Every Sunday, during worship, we have the opportunity to bring our joys and concerns for the congregation to pray over them. The petitions that are voiced on Sunday are emailed out on Mondays so that we can continue to pray about them during the week. But what about those things that happen mid-week that we want to invite a host of people join with us to pray about? Glendale has a prayer chain, consisting of many members who are ready to pray for you at any time. All you have to do is call the church or Becky Jo, give a brief description of your prayer request and an email will be sent to those on the prayer chain who will immediately begin to pray for and with you. The prayer chain is confidential, unless you request otherwise. If you would like to be a member of the prayer chain, just talk to Becky Jo. Prayer does make a difference.

Paula Gaboury

“Opportunities to SEE”

Ecclesiastes 3: 1 is a favorite verse of mine–   For everything there is a season, and a time for every matter under heaven.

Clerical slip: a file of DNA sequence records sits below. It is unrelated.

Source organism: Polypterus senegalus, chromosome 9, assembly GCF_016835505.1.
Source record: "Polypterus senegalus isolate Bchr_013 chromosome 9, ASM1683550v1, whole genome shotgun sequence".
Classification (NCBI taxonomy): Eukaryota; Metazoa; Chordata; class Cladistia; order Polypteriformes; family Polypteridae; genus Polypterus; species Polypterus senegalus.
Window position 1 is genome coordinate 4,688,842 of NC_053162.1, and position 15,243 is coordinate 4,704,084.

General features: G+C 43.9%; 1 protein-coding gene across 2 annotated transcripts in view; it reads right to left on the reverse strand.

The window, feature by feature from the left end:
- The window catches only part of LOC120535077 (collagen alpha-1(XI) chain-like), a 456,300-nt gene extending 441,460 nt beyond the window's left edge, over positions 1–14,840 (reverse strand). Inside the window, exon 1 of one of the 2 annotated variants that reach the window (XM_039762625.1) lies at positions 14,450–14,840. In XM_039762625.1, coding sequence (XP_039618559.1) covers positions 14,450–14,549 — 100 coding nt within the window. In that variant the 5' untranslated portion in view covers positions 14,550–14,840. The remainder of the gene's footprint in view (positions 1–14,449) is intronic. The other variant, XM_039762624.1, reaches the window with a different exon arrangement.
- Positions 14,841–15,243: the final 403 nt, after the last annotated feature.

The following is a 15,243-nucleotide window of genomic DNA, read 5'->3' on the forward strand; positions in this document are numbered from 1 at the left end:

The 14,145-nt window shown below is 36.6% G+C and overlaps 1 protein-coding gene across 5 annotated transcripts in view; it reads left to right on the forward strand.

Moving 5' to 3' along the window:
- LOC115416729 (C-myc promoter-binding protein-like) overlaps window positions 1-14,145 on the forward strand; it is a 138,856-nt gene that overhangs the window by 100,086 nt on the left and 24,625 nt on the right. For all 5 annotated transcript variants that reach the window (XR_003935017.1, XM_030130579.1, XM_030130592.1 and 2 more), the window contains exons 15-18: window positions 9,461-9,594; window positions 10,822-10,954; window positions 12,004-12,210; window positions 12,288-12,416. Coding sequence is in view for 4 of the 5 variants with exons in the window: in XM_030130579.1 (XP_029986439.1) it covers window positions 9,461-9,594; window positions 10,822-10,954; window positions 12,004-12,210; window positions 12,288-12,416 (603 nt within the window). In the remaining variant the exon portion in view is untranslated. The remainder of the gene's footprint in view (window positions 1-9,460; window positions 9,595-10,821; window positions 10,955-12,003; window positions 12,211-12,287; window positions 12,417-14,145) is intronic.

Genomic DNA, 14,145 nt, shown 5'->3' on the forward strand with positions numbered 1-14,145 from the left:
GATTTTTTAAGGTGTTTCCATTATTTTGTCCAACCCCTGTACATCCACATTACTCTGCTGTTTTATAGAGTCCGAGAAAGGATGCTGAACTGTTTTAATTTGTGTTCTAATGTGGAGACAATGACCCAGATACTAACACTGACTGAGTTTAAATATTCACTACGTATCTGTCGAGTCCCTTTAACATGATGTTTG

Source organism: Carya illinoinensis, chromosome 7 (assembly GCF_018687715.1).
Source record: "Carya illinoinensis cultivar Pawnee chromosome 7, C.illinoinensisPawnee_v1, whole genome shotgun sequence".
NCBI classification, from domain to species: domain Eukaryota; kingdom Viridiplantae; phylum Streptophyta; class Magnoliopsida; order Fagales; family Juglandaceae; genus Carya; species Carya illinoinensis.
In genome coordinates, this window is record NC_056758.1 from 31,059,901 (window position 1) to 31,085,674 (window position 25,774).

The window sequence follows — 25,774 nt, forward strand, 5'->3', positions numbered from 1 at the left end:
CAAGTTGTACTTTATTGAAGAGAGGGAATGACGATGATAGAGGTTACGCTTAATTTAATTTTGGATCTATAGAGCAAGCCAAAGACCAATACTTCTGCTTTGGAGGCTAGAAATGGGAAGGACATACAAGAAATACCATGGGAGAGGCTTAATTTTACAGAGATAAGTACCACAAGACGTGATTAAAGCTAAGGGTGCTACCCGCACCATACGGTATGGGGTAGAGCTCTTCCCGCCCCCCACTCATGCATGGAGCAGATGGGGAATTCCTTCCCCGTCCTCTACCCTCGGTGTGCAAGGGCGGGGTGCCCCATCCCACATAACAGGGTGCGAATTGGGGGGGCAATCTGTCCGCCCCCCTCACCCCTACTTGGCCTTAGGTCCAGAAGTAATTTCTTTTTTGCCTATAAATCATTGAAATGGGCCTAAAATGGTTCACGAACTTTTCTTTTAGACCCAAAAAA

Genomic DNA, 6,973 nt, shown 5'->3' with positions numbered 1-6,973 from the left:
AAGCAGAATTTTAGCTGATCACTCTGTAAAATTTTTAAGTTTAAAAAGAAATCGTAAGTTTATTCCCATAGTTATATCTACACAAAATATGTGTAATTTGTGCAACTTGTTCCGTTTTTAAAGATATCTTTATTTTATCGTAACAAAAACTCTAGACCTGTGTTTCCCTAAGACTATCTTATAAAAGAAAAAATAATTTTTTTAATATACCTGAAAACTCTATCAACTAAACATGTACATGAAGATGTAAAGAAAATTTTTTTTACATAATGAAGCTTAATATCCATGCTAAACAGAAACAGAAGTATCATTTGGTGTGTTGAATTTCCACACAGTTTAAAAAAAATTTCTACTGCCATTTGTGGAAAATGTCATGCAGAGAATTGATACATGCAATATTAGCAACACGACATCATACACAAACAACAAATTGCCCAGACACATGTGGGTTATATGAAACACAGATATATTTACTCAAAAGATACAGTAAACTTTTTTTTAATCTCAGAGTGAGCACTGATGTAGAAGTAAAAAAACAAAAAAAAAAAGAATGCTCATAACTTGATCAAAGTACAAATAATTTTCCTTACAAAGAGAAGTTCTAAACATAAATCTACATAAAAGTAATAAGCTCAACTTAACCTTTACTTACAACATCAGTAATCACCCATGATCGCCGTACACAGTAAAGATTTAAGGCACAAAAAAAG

The 3 letter acronym SEE represents to me a time in life where everything changes, thus stands for a Significant Emotional Experience when everything changes and will never be the same as we live thru this change or transition in our life.  Every September 24thI think about the future, it is the day that our son, Justin, was born.  Birth is truly one of God’s miracles and brought hope, life, and love into our future.  It was definitely a SEE in my life!  Death is a life changing significant emotional experience too. So when our son died, it was another change that brought a major transition and opportunity to me.  In both events; God, friends, family, and community were present to support and guide me through, it did not matter, whether it was a happy time (season) or a difficult time (season).  Both were opportunities for me to grow spiritually during the SEE.